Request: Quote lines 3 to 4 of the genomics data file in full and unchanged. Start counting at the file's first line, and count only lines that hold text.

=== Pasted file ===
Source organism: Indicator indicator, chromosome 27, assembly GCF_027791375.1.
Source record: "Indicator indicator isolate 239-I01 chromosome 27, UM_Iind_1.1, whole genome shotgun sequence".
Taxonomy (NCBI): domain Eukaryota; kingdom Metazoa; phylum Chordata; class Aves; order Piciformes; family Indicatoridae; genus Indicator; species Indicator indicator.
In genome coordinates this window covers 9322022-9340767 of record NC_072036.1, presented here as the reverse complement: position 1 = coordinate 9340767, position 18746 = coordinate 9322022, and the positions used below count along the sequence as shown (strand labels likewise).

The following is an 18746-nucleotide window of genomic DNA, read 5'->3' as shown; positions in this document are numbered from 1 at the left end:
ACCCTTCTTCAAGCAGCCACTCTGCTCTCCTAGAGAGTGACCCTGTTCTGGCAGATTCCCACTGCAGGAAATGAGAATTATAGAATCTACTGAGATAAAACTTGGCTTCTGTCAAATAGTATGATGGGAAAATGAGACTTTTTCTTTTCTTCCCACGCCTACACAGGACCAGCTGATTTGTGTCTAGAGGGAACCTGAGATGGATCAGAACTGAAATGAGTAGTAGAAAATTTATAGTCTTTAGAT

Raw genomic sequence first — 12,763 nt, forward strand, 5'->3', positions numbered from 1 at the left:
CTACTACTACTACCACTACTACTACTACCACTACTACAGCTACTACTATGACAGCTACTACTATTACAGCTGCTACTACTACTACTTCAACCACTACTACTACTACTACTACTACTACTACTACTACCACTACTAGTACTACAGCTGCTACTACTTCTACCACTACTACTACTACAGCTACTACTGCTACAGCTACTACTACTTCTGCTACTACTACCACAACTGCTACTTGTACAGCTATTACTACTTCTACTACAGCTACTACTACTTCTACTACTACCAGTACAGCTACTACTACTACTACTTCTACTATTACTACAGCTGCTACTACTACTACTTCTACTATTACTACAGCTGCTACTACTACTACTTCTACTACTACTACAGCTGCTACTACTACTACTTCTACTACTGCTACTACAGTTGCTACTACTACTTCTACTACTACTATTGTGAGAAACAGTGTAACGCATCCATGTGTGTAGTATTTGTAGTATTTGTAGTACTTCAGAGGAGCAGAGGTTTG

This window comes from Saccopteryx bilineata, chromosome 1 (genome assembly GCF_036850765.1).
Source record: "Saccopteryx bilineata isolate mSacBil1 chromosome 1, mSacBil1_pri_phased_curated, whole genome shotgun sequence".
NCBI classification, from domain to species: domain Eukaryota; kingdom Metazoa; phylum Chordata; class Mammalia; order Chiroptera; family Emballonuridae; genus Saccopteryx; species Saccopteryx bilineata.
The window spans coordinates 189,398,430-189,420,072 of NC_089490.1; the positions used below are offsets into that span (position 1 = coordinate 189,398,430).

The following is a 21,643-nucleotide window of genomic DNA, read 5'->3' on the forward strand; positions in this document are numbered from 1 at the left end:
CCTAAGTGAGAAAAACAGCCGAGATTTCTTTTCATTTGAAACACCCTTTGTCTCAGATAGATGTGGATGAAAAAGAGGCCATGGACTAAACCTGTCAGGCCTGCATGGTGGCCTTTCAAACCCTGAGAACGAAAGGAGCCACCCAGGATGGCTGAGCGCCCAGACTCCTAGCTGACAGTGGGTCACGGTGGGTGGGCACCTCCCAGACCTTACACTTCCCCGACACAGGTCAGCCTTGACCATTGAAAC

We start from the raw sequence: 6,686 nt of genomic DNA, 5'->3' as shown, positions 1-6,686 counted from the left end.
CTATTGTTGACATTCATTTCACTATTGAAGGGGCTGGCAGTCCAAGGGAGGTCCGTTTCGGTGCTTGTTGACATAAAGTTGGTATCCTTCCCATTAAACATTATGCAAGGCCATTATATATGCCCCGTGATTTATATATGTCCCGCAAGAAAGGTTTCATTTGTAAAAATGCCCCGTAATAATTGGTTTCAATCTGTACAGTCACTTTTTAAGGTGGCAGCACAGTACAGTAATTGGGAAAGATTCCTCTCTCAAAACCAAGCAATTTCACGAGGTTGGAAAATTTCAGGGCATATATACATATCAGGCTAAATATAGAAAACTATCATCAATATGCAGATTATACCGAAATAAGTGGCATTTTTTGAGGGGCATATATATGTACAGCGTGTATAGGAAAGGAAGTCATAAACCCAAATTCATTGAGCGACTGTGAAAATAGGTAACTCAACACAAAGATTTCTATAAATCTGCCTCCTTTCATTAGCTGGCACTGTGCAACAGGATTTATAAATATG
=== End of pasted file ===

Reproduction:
Taxonomy (NCBI): domain Eukaryota; kingdom Metazoa; phylum Chordata; class Aves; order Piciformes; family Indicatoridae; genus Indicator; species Indicator indicator.
In genome coordinates this window covers 9322022-9340767 of record NC_072036.1, presented here as the reverse complement: position 1 = coordinate 9340767, position 18746 = coordinate 9322022, and the positions used below count along the sequence as shown (strand labels likewise).